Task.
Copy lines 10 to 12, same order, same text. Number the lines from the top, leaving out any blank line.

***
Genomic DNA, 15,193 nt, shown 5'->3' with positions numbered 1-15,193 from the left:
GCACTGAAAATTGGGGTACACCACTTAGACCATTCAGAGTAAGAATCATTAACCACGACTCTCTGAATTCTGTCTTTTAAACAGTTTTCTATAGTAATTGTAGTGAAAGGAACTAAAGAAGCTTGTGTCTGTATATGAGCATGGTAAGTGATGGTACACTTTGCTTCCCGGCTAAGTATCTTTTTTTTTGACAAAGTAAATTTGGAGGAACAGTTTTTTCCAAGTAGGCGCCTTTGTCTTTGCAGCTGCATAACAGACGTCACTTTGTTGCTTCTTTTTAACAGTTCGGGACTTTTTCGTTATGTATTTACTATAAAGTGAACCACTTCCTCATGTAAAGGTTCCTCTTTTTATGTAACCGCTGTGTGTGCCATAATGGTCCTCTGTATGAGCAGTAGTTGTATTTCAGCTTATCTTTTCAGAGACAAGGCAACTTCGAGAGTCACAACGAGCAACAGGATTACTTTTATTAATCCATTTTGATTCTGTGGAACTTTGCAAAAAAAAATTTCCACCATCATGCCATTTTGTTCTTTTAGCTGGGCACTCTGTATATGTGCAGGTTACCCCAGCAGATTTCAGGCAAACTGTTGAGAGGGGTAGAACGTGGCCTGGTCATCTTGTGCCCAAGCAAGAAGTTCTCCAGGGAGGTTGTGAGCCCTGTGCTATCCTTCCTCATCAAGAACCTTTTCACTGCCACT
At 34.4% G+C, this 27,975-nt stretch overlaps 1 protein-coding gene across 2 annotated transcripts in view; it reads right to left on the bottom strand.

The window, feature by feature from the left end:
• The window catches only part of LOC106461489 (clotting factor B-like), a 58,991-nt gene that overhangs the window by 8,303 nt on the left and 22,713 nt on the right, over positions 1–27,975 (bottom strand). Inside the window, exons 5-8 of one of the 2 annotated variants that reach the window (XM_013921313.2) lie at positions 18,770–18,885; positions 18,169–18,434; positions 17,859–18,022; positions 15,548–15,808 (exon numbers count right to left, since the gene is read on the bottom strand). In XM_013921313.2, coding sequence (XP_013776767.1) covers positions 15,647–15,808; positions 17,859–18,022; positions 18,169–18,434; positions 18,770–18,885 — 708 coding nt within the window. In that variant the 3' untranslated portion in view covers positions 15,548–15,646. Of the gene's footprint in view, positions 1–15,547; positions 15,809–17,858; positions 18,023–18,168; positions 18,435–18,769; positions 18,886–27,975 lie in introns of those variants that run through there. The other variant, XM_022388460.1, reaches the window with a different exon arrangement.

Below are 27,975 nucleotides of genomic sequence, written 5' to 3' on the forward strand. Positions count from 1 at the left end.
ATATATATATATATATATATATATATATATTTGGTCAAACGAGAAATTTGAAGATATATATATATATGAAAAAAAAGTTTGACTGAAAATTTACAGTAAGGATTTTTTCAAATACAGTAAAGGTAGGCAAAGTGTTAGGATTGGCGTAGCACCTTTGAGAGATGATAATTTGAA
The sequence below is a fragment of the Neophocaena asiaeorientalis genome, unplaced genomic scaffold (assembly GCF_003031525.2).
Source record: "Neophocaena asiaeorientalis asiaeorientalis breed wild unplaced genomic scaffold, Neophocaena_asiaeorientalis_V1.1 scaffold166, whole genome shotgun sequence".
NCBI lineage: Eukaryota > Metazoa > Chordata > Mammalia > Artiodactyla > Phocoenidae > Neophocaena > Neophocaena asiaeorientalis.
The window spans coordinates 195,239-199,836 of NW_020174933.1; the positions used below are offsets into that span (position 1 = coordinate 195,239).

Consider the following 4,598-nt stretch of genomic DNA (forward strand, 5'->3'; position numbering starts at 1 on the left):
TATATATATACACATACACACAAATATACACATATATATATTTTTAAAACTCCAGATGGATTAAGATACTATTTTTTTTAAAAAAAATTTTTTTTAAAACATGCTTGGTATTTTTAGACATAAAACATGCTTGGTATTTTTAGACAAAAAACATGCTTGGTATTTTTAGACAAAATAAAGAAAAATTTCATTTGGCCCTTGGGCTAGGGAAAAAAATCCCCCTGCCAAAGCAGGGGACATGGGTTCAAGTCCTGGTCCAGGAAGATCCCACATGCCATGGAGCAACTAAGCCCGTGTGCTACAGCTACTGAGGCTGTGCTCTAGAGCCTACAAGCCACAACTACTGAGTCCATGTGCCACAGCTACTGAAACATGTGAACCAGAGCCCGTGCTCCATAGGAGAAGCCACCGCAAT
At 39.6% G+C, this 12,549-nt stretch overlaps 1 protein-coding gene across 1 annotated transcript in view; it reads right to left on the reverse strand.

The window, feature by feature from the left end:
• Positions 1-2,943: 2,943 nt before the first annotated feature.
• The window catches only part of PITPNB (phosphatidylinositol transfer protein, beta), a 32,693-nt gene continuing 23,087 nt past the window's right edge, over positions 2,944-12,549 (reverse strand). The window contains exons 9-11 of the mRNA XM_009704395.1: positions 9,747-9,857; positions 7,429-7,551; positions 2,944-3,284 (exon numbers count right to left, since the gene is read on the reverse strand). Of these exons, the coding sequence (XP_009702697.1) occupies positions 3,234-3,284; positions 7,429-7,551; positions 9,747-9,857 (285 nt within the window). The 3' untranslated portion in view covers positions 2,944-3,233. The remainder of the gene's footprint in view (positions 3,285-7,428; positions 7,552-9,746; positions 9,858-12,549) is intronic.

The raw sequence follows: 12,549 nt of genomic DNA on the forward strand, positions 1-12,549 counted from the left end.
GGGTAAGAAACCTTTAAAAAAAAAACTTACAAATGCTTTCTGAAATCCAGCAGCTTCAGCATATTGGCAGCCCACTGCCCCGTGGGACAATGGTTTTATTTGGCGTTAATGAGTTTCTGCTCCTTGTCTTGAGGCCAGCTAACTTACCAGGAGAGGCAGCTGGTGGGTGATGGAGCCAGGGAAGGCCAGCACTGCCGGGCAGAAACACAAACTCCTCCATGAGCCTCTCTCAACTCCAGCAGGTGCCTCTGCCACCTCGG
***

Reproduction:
NCBI lineage: Eukaryota > Metazoa > Chordata > Mammalia > Artiodactyla > Phocoenidae > Neophocaena > Neophocaena asiaeorientalis.
The window spans coordinates 195,239-199,836 of NW_020174933.1; the positions used below are offsets into that span (position 1 = coordinate 195,239).

Consider the following 4,598-nt stretch of genomic DNA (forward strand, 5'->3'; position numbering starts at 1 on the left):